• Stay calm and don’t get pulled in by their over reaction
  • Make a plan together but let them lead (Mind maps help to get all the info out)
  • Encourage them to use positive self-talk when working through a problem
  • Remember ADHD is neurobiological (chemical not intentional)

Communication: Working memory shows up here too. In communicating with someone with ADHD it is important to not put in too much “extra” information as they cannot remember all of it. They also often have difficulty “reading” facial cues and may miss important cues. It is important that you have their full attention before beginning to speak. For kids, CHADD suggests you be within arm’s reach and use their name before you begin speaking. Lead with questions that start with “what” and not “why” as why questions tend to imply guilt. Allow some “think time” so they have a chance to process what you just said. If you interrupt before they are done thinking it through, they may need to start the process all over again.

You can help by:

  • Gaining their attention before speaking
  • Use simple and concise language
  • Ask “what” questions to get them to think
  • Provide feedback to be sure you understand their message (It sounds like you were really frustrated when that happened.”)

I know it can be frustrating when someone you love has ADHD, but it is also frustrating for them. I hope these strategies/tips help but if you are still struggling check out our new classes for Moms and Dads.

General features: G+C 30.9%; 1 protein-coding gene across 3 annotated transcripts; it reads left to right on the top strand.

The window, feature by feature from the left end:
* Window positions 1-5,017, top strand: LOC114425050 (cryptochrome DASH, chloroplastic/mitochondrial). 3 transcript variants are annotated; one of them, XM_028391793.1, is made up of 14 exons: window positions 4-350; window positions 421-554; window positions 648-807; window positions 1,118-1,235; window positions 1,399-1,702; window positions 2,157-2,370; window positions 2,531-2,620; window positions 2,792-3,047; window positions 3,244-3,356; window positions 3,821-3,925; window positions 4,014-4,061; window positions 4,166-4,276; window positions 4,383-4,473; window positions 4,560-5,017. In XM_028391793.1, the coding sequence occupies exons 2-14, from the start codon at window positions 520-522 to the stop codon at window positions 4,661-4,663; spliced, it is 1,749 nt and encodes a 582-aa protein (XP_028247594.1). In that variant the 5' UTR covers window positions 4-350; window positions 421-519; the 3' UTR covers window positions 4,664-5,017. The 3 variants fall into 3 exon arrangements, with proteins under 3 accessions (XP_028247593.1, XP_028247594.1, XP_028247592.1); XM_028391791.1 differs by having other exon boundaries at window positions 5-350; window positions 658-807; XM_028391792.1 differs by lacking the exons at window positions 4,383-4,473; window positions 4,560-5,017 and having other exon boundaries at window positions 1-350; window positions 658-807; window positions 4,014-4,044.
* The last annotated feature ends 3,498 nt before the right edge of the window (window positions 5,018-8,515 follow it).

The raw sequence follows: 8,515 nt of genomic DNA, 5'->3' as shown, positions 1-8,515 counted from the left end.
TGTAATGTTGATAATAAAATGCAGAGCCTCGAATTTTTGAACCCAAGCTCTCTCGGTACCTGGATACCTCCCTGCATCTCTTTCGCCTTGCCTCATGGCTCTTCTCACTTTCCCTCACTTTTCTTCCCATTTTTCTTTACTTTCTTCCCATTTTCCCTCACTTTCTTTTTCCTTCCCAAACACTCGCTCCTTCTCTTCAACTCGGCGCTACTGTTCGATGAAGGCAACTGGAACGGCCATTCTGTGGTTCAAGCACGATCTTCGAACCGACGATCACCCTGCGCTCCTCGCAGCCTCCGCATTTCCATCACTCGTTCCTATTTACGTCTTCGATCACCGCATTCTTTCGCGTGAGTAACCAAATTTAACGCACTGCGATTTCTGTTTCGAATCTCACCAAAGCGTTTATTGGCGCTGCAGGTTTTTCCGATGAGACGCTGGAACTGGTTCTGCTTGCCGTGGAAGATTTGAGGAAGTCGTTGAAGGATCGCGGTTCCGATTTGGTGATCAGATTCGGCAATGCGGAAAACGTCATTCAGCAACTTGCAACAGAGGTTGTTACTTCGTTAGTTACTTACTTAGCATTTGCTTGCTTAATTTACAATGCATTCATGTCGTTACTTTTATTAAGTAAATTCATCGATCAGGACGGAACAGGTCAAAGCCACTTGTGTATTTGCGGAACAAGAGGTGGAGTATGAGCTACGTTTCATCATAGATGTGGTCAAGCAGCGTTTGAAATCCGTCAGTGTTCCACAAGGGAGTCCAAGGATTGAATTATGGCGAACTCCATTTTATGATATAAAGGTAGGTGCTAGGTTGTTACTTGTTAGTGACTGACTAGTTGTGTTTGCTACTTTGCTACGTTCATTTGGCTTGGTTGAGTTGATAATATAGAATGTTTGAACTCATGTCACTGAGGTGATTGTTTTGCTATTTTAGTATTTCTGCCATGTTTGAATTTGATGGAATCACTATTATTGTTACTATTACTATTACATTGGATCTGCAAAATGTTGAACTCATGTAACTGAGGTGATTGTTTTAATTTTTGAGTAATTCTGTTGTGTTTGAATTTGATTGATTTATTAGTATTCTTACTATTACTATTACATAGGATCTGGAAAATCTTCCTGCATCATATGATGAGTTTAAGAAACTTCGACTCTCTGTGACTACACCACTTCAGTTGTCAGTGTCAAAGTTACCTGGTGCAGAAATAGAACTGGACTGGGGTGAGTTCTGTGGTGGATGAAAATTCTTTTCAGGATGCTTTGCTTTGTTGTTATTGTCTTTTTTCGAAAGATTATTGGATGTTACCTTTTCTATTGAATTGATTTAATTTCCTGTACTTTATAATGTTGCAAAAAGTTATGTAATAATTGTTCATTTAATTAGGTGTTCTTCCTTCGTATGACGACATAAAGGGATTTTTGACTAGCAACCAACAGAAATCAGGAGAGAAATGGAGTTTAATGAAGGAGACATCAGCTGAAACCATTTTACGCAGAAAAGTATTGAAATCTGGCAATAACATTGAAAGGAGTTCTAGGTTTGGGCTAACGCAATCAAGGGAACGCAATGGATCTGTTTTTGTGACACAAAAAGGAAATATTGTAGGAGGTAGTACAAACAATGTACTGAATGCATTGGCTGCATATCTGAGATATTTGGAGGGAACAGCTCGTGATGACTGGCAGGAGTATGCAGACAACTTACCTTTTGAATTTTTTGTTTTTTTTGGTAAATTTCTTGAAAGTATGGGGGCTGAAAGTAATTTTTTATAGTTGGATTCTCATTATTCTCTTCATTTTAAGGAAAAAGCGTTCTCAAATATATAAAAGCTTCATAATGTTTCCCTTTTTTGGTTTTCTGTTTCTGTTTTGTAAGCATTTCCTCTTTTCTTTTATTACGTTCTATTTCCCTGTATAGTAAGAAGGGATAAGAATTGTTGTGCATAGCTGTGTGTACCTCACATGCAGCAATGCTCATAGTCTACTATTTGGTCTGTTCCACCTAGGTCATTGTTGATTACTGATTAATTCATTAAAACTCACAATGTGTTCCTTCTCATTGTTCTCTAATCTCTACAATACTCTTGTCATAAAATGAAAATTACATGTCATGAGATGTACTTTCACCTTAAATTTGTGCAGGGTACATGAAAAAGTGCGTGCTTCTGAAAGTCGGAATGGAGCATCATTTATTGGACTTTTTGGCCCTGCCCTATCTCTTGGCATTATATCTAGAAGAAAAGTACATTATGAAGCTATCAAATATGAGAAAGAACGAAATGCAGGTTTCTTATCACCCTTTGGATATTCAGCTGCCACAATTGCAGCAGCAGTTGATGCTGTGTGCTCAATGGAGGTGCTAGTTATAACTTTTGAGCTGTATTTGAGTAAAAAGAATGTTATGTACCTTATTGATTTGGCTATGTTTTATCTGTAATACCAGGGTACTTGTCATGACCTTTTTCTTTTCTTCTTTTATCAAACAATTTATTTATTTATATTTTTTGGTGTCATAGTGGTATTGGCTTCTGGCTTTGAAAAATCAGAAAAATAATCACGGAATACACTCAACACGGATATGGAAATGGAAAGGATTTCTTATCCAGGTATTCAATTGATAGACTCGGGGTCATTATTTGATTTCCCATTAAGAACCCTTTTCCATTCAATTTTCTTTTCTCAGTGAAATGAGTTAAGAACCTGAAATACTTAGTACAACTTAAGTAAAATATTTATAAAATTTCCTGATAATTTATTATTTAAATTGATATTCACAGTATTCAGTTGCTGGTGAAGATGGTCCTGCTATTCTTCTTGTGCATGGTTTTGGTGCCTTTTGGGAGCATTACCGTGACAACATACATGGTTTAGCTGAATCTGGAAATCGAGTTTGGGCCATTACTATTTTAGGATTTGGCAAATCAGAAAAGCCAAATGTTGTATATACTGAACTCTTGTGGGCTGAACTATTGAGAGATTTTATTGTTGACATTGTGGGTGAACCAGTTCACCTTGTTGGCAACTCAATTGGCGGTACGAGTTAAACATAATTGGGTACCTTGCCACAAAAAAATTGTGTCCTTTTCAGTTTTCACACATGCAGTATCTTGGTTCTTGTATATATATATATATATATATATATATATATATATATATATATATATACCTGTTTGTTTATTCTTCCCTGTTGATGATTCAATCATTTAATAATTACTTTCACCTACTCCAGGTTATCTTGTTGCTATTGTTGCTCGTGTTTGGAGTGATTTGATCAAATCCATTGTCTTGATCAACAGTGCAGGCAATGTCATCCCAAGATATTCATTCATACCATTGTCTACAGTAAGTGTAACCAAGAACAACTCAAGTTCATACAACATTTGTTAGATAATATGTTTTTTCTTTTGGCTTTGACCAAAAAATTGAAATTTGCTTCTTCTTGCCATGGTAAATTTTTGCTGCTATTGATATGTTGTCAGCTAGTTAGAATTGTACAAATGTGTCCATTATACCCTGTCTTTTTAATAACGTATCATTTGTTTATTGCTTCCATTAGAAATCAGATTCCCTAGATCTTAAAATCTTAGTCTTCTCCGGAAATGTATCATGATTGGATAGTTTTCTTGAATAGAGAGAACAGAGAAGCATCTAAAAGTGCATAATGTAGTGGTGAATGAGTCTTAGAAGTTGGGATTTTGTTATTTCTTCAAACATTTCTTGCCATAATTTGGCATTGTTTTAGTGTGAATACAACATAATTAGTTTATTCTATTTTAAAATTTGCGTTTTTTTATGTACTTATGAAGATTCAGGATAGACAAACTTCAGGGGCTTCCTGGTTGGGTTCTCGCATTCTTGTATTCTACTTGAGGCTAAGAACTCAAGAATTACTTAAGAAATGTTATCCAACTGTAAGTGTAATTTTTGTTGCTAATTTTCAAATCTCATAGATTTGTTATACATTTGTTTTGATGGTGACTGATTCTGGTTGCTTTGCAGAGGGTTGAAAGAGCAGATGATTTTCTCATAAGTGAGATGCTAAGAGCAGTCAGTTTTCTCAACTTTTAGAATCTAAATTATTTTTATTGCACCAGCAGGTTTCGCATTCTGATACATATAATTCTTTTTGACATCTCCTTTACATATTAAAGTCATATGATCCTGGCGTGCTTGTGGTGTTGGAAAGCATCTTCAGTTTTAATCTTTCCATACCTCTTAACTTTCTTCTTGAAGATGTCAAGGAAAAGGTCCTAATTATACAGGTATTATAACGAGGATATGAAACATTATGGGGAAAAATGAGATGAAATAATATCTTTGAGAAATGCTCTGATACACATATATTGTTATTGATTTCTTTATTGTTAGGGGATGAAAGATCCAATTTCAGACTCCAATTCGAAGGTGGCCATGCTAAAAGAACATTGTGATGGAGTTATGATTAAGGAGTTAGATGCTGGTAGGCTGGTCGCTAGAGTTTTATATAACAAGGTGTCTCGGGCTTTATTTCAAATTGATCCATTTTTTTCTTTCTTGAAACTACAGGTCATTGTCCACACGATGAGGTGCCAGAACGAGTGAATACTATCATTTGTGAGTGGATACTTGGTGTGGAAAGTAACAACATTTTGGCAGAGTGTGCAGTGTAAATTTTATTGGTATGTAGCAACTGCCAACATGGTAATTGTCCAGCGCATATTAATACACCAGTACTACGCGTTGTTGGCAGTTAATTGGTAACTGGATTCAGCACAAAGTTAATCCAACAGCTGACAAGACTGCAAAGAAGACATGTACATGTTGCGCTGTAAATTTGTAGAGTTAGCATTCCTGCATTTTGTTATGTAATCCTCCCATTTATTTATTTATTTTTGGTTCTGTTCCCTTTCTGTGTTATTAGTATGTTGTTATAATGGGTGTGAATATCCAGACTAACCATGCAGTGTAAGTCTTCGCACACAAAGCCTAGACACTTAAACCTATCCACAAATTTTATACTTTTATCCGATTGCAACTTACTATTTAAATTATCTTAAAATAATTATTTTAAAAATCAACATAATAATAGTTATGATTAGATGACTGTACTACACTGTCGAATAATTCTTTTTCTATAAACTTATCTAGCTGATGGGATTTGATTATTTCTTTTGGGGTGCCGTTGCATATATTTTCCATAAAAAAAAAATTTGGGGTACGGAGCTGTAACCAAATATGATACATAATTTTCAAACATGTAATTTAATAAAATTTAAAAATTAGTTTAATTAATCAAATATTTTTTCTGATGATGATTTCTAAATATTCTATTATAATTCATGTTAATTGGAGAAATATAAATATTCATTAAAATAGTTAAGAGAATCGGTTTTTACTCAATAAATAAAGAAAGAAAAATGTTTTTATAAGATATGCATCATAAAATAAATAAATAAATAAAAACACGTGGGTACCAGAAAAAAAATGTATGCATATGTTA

Family Room Fixes to Encourage Communication

family-room-lIf the kitchen is the heart of the home then the family room/living room is the soul. It is the room that brings the family together. It is a place to relax, unwind, entertain and be entertained. Communication happens here and relationships are built and/or strengthened here. Is your family room conducive to communication or is it cluttered with energy draining reminders?

First, take a look around. Often things are piled because they do not have a “home.”  Remove those things that do not belong in the room or create a space for them. Do you have enough storage for your CD’s, DVD’s and Video Games? Shelves, baskets or closed cabinets work well for these. Sort all media into piles and then count or measure how much you have before purchasing new containers. Be sure that you leave space to grow. Recycle newspapers, catalogs and all but the current month of your magazines unless there are important articles you want to read. Tear them out and put them in a plastic file folder (the kind with the string closure) and keep them in your car for those unexpected waiting times. Consider cutting down on those magazines that you never seem to get to read.

Take a look at the furniture placement. Is it encouraging communication or is the seating spread out to the edges of the room? It is often difficult to have conversations especially while the TV is on if people are seated too far away. Ever notice how loud commercials are? Well, take advantage of those three minutes to communicate by pausing (if you have a DVR) or muting the commercials. Discuss the show or take time to connect with your family. Better yet, plan some family fun for one or two nights a week and keep the TV off.

Keeping the family room neat and functional makes it the room everyone wants to be in. Take the time to give it a summer pick me up and then have the family take 10 minutes before bed to put everything back in its place. Then enjoy the added time to connect with your loved ones.

If you’re not sure where to start, or your room needs some extra organization help, then give me a call (781.659.0513) and in two or three hours you’ll be amazed at the difference.